Woodhead 'out to undermine us';Conference;Association of Chief Education Officers

1st May 1998 at 01:00
The chief inspector is not popular with the new leader of the CEOs' association. Karen Thornton reports

THE NEW chairman of the Association of Chief Education Officers has called for the chief inspector of schools to be removed.

David Mallen, speaking at the ACEO's spring conference in Warwick, said Chris Woodhead was a problem that had to go.

His comments come as the education authority inspection programme gets into its stride. Both Manchester - under outgoing ACEO chairman Roy Jobson - and ACEOsecretary Christine Gilbert's London borough of Tower Hamlets are being inspected by OFSTED.

Mr Mallen emphasised his personal and long-standing support for education authority inspections, but claimed Mr Woodhead was out to undermine authorities - and questioned the evidence base used by the chief inspector to make his judgments.

"Despite his protestations that his views of local authorities are the same as ministers, the evidence suggests he is seeking to undermine us," Mr Mallen told fellow chief education officers.

He quoted "swingeing criticisms" of authorities as "frequently" or "often" at fault from the chief inspector's last annual report, but noted these were based on only five inspections, including that of Hackney.

"All these 'oftens' and 'frequentlys' are Mr Woodhead's prejudices being portrayed as if they are based on inspection evidence."

The chief inspector had lost the confidence of the teaching profession, not because Mr Woodhead was "challenging" them, but because his judgments were not considered reliable, Mr Mallen added.

Some of Mr Mallen's audience appeared to support him but not all.

One London chief education officer said he was saddened rather than angry about the state of Her Majesty's Inspectorate, while another said the office of chief inspector still had the potential to be a great power for good in education.

With the exception of the inspections issue, most chief education officers felt that the association was forming positive relationships with the Government and developing an increasingly influential role in the education policy-making process.

The change in climate and approaches made by Labour were welcomed by outgoing president Roy Jobson: "From the point of view of the Department for Education and Employment and ministers, the association has been involved in a way I thought perhaps it never would be again."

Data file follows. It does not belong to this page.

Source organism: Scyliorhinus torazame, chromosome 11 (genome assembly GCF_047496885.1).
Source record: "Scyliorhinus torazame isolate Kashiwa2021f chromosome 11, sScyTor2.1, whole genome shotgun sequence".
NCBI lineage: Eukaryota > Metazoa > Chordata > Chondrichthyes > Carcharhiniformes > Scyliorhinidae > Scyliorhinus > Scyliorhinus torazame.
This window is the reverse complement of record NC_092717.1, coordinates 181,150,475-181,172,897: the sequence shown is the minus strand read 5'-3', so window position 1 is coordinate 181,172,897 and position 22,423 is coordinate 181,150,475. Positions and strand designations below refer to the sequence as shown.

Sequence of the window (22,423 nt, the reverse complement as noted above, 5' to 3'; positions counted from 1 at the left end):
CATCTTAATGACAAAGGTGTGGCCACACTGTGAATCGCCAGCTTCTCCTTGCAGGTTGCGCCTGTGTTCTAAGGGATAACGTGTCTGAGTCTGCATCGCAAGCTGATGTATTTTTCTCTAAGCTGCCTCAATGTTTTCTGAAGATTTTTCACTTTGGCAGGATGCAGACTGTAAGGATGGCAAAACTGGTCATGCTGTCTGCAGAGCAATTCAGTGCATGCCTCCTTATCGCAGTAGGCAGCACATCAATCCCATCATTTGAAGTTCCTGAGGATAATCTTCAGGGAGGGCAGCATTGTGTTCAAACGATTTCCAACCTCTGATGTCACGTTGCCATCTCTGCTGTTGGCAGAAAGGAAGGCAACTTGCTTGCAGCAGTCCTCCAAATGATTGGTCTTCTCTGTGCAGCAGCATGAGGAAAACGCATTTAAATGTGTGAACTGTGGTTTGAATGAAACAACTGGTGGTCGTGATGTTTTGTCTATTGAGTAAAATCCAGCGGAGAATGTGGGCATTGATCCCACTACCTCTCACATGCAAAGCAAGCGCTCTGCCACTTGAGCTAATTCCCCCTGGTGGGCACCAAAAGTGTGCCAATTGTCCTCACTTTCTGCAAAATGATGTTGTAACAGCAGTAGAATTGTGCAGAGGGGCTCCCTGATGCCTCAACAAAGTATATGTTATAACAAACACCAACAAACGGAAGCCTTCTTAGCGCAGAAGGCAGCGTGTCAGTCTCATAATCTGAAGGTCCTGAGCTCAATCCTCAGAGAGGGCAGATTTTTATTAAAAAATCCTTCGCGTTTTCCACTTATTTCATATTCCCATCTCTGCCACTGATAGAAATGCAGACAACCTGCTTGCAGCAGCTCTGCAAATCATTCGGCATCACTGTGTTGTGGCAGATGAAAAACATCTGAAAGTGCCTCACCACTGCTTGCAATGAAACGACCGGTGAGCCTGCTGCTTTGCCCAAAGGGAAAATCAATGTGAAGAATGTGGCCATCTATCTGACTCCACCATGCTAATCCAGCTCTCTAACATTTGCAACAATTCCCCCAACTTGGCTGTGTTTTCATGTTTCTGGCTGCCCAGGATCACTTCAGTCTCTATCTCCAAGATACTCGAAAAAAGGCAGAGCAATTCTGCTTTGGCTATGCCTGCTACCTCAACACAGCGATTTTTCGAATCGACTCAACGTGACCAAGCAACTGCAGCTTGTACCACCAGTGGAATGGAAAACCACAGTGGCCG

The association also was briefed on the work of the standards and effectiveness task force by colleagues Carol Adams (Shropshire) and Tim Brighouse (Birmingham), and on education development plans and inspections.

But the education junior minister Estelle Morris had to drop out after losing her voice, leaving Robert Green, the DFEE's special educational needs manager, to give her speech.

He said some local education authorities were "not acting within the law in implementing statements (of SEN)" - leading to parental appeals: "If local authorities agreed more promptly to do at the outset what they agree to do at the end, we would hear much less from that small percentage of parents with a genuine grievance."

Mr Woodhead, whose contract ends next year, did not want to comment on Mr Mallen's speech. But in an interview in the May issue of Parliamentary Brief magazine in which he is asked if he would like another term of office as chief inspector, he replies: "I would, if the Prime Minister thought I had a continuing contribution to make. I think there is still a job to be done. I can't think of a job in education or elsewhere that I would rather do. Yes, I am up for it."

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